How does SQL Anywhere OnDemand Edition scale?

Scalability comes in many forms, and it is important to identify by what metric you scale. Most cloud databases have been focused at the problem of scaling the absolute amount of data stored. To do this, they use complicated shading and partitioning techniques. SQL Anywhere OnDemand Edition is different. SQL Anywhere OnDemand Edition scales with the number of individual databases that are run in the cloud.

Who is the target customer for SQL Anywhere OnDemand Edition?

Because SQL Anywhere OnDemand Edition is focused on scaling with the number of databases in the cloud, it is targeted at users who have a large number of separate, isolated databases that they need to manage.

The most obvious group that falls into this category are Independent Software Vendors (ISVs). ISVs create applications that they resell to many separate customers. When an ISV develops an application for the cloud, they are faced with the choice of how to organize their customers’ data. Typically, they are faced with two options: put all the customers into a single database, or maintain separate databases for each customer. 

We believe that for most ISV applications, the right choice is to maintain separate databases for each customer. The result of this is that the ISV is faced with the task of managing hundreds or thousands of individual databases. This is the task that SQL Anywhere OnDemand Edition makes easier.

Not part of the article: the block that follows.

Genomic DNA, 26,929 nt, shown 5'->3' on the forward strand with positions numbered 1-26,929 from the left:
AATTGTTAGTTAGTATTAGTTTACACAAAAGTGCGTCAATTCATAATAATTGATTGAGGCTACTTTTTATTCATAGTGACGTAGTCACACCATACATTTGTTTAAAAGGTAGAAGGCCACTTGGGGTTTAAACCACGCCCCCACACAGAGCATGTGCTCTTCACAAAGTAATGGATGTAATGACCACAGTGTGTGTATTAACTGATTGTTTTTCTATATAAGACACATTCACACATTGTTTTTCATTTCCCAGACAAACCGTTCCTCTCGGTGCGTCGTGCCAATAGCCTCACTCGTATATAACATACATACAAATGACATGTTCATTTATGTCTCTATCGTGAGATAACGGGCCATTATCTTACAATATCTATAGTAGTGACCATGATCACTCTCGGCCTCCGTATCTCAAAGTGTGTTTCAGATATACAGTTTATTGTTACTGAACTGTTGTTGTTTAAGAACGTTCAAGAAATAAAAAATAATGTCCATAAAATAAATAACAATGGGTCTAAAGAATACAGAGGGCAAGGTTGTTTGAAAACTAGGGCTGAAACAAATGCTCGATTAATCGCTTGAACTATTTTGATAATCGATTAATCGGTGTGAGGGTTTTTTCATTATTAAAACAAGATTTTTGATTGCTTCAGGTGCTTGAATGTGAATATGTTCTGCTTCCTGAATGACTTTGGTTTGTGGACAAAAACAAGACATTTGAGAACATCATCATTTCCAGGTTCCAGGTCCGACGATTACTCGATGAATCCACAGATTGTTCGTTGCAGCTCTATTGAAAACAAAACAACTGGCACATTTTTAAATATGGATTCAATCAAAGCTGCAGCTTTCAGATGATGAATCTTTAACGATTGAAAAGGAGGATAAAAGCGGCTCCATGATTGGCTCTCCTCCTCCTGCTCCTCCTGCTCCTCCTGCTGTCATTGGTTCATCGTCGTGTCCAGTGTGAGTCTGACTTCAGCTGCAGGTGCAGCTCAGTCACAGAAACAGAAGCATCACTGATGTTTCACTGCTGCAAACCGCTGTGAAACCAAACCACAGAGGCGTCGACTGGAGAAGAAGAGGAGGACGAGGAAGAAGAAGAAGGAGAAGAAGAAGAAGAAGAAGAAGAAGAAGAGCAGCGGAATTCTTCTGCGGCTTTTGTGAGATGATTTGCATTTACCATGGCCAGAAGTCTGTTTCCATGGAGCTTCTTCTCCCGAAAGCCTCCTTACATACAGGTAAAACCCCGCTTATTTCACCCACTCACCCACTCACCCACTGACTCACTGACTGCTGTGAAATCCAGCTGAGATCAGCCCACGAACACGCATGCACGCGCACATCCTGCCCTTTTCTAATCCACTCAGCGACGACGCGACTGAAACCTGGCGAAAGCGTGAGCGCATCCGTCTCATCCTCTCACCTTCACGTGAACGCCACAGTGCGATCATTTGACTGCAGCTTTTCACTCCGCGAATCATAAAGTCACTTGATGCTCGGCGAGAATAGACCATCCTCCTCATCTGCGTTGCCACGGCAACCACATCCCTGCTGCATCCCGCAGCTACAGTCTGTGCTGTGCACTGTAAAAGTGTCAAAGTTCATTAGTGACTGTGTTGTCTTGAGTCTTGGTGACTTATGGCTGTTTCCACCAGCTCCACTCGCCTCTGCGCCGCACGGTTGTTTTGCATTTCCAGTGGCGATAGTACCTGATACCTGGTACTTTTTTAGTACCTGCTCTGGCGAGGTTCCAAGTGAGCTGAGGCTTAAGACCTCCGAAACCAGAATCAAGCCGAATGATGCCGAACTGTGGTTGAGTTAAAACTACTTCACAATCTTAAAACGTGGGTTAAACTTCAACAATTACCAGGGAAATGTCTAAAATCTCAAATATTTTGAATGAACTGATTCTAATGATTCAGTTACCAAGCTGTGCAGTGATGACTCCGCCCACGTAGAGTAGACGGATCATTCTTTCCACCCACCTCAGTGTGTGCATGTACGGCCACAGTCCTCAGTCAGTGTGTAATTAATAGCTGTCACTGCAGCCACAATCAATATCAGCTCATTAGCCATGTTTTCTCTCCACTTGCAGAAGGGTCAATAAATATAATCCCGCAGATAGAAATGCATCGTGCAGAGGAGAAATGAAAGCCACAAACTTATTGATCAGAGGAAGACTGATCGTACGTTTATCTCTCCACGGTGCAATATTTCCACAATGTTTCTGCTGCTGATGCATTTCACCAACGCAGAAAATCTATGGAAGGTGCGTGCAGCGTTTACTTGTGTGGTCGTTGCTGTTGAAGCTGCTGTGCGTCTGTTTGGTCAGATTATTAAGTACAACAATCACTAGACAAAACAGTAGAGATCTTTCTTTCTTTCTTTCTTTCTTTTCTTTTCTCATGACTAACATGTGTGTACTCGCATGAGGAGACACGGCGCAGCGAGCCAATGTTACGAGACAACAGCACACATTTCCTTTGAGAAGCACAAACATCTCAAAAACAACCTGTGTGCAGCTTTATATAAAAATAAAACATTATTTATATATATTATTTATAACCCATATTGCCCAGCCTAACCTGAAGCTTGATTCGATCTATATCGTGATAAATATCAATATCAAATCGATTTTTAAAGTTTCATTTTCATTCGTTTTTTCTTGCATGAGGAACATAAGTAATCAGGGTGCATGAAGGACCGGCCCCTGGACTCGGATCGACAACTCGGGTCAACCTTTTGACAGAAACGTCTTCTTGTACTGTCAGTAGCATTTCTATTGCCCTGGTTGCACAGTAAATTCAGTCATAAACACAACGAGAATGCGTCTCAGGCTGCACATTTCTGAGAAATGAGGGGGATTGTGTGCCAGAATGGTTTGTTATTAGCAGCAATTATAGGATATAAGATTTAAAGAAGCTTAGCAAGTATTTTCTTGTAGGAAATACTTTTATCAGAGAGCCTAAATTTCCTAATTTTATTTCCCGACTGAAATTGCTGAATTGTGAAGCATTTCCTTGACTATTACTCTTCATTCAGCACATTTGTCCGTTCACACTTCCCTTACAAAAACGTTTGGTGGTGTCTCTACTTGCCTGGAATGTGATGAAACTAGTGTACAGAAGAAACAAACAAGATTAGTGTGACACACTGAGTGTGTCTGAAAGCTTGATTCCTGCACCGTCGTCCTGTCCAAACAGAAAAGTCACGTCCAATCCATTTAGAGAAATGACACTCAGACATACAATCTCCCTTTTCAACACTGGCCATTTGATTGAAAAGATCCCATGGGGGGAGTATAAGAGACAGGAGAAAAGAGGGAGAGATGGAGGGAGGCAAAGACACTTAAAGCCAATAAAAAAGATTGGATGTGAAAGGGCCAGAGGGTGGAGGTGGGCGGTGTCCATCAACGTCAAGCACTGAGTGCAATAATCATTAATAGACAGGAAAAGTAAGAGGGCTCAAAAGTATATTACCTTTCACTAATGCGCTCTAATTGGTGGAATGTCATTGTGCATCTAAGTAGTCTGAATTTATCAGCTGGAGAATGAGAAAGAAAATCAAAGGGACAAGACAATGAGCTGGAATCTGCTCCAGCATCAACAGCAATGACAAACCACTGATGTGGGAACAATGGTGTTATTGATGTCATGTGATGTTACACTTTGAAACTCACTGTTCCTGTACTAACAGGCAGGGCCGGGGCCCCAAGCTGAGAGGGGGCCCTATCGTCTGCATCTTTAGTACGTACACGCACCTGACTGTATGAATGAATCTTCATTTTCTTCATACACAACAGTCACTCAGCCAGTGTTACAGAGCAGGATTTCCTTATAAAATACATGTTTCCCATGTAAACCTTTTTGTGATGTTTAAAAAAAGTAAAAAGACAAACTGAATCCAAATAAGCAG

Although ISVs are the most obvious group, SQL Anywhere OnDemand Edition is suitable for anyone that is responsible for hosting many databases, and wants to centralize and manage them in a single data platform.

What advantages does the “Single database per customer” model bring?

For an ISV, every customer is separate and unique from all of the other customers. And, just as the customers are separate, their data is separate as well. For ISVs who have existing deployed applications, this is the model that their applications were written in by necessity. Because the application was deployed at each customer’s site, each customer had their own instance of the application and database. As ISVs create hosted solutions that compliment or replace their existing deployed application, they must decide whether to maintain that data model in the new application.

Keeping the databases separate gives ISVs more flexibility to treat their customers individually. These benefits fall broadly under four separate categories:

 

  • Data isolation.  Customers want to know that their data is physically isolated from that of other tenants. Data isolation is critical for privacy, but in some industries it is a requirement for compliance with industry-specific regulations such as HIPAA in healthcare, PCI-DSS in credit cards, and Sarbanes-Oxley in financial markets.